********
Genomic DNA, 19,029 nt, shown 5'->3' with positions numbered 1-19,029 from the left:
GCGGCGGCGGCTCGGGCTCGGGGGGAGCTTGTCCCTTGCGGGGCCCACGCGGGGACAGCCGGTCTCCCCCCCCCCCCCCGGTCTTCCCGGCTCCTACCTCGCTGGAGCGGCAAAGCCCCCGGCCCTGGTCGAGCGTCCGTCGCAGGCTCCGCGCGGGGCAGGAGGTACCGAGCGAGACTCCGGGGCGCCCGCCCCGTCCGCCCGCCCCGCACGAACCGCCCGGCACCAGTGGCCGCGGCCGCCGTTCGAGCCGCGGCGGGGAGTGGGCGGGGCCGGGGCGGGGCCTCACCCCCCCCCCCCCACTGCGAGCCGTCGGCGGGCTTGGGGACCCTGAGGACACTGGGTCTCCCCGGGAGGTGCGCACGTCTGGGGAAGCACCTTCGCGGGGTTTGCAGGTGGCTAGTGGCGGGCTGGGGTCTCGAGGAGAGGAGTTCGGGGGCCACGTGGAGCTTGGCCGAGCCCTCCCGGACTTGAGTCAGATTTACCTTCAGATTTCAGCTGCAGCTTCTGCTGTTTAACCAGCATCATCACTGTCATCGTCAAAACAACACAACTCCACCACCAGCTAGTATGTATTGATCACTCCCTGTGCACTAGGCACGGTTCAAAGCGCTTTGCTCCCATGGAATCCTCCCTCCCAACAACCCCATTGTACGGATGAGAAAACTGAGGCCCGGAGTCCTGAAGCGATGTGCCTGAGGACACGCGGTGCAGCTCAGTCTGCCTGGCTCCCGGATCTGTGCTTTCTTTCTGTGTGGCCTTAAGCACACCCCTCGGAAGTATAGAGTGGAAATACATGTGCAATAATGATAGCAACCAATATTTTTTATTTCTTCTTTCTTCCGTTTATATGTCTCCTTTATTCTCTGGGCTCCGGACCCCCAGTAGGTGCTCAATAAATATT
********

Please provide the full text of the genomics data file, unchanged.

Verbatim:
Genomic DNA, 19,029 nt, shown 5'->3' with positions numbered 1-19,029 from the left:
GCGGCGGCGGCTCGGGCTCGGGGGGAGCTTGTCCCTTGCGGGGCCCACGCGGGGACAGCCGGTCTCCCCCCCCCCCCCCGGTCTTCCCGGCTCCTACCTCGCTGGAGCGGCAAAGCCCCCGGCCCTGGTCGAGCGTCCGTCGCAGGCTCCGCGCGGGGCAGGAGGTACCGAGCGAGACTCCGGGGCGCCCGCCCCGTCCGCCCGCCCCGCACGAACCGCCCGGCACCAGTGGCCGCGGCCGCCGTTCGAGCCGCGGCGGGGAGTGGGCGGGGCCGGGGCGGGGCCTCACCCCCCCCCCCCCACTGCGAGCCGTCGGCGGGCTTGGGGACCCTGAGGACACTGGGTCTCCCCGGGAGGTGCGCACGTCTGGGGAAGCACCTTCGCGGGGTTTGCAGGTGGCTAGTGGCGGGCTGGGGTCTCGAGGAGAGGAGTTCGGGGGCCACGTGGAGCTTGGCCGAGCCCTCCCGGACTTGAGTCAGATTTACCTTCAGATTTCAGCTGCAGCTTCTGCTGTTTAACCAGCATCATCACTGTCATCGTCAAAACAACACAACTCCACCACCAGCTAGTATGTATTGATCACTCCCTGTGCACTAGGCACGGTTCAAAGCGCTTTGCTCCCATGGAATCCTCCCTCCCAACAACCCCATTGTACGGATGAGAAAACTGAGGCCCGGAGTCCTGAAGCGATGTGCCTGAGGACACGCGGTGCAGCTCAGTCTGCCTGGCTCCCGGATCTGTGCTTTCTTTCTGTGTGGCCTTAAGCACACCCCTCGGAAGTATAGAGTGGAAATACATGTGCAATAATGATAGCAACCAATATTTTTTATTTCTTCTTTCTTCCGTTTATATGTCTCCTTTATTCTCTGGGCTCCGGACCCCCAGTAGGTGCTCAATAAATATT